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Lillie runs a boarding house full of young bachelors. A friend writes to say she's sending her little darling daughter for a visit. The bachelors all buy toys for a little girl, but an attractive young woman gets off the train instead.





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Credited cast:
Little Darling
Rest of cast listed alphabetically:
Charles Avery ...
In Boarding House
Verner Clarges ...
In Boarding House
John R. Cumpson ...
In Boarding House
Arthur V. Johnson ...
In Boarding House
James Kirkwood ...
In Store
In Boarding House
George Nichols ...
In Store
Anthony O'Sullivan ...
In Boarding House
Lottie Pickford
Billy Quirk ...
In Boarding House
Gertrude Robinson ...
In Store
In Boarding House
Kate Toncray


This might be termed a comedy of errors, for the overzealousness of a lot of good-hearted simple folks places them in a rather embarrassing position. Lillie Green, who keeps a boarding house, receives a letter from her old school chum, Polly Brown, whom sin hasn't seen in years, to the effect that as Lillie has never seen her little darling daughter, she will send her for a few days' visit, asking that someone meet the child at the 3:40 train. Lillie's boarders are a bunch of kind-hearted bachelors, who at once prepare to give the "Little Darling" the time of her life, buying a load of toys, etc., for her amusement, also procuring a baby carriage with which to meet her at the train. You may imagine their embarrassment when they find that Tootsie, instead of being a baby, proves to be a handsome young lady of seventeen, whose tastes run rather to garden gates, shady lanes and quiet nooks, than toys. Written by Moving Picture World synopsis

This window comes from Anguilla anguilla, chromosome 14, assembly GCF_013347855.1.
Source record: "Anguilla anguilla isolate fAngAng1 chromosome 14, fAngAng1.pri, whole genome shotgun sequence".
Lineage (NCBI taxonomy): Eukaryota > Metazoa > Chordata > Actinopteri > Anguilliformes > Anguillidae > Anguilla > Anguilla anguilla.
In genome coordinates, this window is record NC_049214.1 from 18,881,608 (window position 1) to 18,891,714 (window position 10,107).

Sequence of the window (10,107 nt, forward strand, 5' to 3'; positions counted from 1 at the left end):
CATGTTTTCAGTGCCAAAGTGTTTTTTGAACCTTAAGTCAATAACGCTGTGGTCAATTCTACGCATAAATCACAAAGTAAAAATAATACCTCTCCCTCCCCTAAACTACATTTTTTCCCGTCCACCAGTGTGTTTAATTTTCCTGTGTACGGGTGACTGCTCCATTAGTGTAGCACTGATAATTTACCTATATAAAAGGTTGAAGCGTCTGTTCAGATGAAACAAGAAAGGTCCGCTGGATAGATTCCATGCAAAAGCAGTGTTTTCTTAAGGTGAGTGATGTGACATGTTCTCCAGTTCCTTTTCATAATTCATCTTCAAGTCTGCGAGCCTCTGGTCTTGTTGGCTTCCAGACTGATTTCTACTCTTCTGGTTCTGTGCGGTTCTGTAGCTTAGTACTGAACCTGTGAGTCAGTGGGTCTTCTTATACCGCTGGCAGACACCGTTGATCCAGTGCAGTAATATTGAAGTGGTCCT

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Short | Comedy





Release Date:

2 September 1909 (USA)  »

Filming Locations:

Company Credits

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Technical Specs


Sound Mix:

Aspect Ratio:

1.33 : 1
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Did You Know?


Released as a split reel along with the drama The Sealed Room (1909). See more »

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User Reviews

Whip Pan
10 June 2004 | by (London, England) – See all my reviews

Even with two minutes worth of footage, the 34 year old D.W. Griffith still doesn't make use of the camera as a person. There are no whip pans in this offering, neither does the camera push back the boundaries of the tale by guiding our eyes to some point of truth. It appears to me that Griffith does not how to guide the audiences' eyes in his storytelling. The camera constantly remains passive like a truck parked sideways on a motorway. The lack of visual probing from the camera gets in the way of the film, restraining us in our seats. If the camera moves, then the audience are engaged in the plot, pushing them deeper into the story.

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